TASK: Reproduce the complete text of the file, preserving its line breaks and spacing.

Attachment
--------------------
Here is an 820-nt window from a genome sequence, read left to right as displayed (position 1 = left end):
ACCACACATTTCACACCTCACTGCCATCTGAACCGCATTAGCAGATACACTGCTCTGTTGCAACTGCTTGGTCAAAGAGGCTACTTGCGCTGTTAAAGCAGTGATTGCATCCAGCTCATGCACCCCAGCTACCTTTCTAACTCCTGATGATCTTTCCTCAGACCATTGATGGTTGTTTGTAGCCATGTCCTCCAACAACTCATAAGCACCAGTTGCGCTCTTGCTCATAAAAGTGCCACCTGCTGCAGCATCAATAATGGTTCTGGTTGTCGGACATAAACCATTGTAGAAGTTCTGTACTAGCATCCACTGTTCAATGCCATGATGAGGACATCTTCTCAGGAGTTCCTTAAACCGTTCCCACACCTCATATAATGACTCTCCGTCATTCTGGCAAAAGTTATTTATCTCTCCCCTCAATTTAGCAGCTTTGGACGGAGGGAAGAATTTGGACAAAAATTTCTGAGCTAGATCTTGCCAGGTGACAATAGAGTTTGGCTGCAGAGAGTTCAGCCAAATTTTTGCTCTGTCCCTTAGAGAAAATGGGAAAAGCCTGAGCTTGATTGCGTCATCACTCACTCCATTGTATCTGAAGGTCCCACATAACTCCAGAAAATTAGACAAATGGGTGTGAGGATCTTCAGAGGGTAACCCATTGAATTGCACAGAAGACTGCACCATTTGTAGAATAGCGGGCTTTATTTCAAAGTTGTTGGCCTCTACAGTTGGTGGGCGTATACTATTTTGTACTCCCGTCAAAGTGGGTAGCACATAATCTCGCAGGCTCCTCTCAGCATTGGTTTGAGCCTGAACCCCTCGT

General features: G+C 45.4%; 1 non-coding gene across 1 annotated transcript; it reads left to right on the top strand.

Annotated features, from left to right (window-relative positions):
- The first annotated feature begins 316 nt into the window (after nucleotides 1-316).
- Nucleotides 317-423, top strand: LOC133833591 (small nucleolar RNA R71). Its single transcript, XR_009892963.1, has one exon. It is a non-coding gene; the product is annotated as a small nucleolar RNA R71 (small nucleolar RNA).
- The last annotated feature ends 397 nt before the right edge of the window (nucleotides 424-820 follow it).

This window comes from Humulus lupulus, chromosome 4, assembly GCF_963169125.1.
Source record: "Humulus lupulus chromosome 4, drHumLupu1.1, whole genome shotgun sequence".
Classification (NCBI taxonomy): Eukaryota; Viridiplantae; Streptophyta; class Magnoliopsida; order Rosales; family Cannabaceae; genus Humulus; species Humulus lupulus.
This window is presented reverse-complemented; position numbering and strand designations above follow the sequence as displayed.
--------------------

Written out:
Here is an 820-nt window from a genome sequence, read left to right as displayed (position 1 = left end):
ACCACACATTTCACACCTCACTGCCATCTGAACCGCATTAGCAGATACACTGCTCTGTTGCAACTGCTTGGTCAAAGAGGCTACTTGCGCTGTTAAAGCAGTGATTGCATCCAGCTCATGCACCCCAGCTACCTTTCTAACTCCTGATGATCTTTCCTCAGACCATTGATGGTTGTTTGTAGCCATGTCCTCCAACAACTCATAAGCACCAGTTGCGCTCTTGCTCATAAAAGTGCCACCTGCTGCAGCATCAATAATGGTTCTGGTTGTCGGACATAAACCATTGTAGAAGTTCTGTACTAGCATCCACTGTTCAATGCCATGATGAGGACATCTTCTCAGGAGTTCCTTAAACCGTTCCCACACCTCATATAATGACTCTCCGTCATTCTGGCAAAAGTTATTTATCTCTCCCCTCAATTTAGCAGCTTTGGACGGAGGGAAGAATTTGGACAAAAATTTCTGAGCTAGATCTTGCCAGGTGACAATAGAGTTTGGCTGCAGAGAGTTCAGCCAAATTTTTGCTCTGTCCCTTAGAGAAAATGGGAAAAGCCTGAGCTTGATTGCGTCATCACTCACTCCATTGTATCTGAAGGTCCCACATAACTCCAGAAAATTAGACAAATGGGTGTGAGGATCTTCAGAGGGTAACCCATTGAATTGCACAGAAGACTGCACCATTTGTAGAATAGCGGGCTTTATTTCAAAGTTGTTGGCCTCTACAGTTGGTGGGCGTATACTATTTTGTACTCCCGTCAAAGTGGGTAGCACATAATCTCGCAGGCTCCTCTCAGCATTGGTTTGAGCCTGAACCCCTCGT

General features: G+C 45.4%; 1 non-coding gene across 1 annotated transcript; it reads left to right on the top strand.

Annotated features, from left to right (window-relative positions):
- The first annotated feature begins 316 nt into the window (after nucleotides 1-316).
- Nucleotides 317-423, top strand: LOC133833591 (small nucleolar RNA R71). Its single transcript, XR_009892963.1, has one exon. It is a non-coding gene; the product is annotated as a small nucleolar RNA R71 (small nucleolar RNA).
- The last annotated feature ends 397 nt before the right edge of the window (nucleotides 424-820 follow it).

This window comes from Humulus lupulus, chromosome 4, assembly GCF_963169125.1.
Source record: "Humulus lupulus chromosome 4, drHumLupu1.1, whole genome shotgun sequence".
Classification (NCBI taxonomy): Eukaryota; Viridiplantae; Streptophyta; class Magnoliopsida; order Rosales; family Cannabaceae; genus Humulus; species Humulus lupulus.
This window is presented reverse-complemented; position numbering and strand designations above follow the sequence as displayed.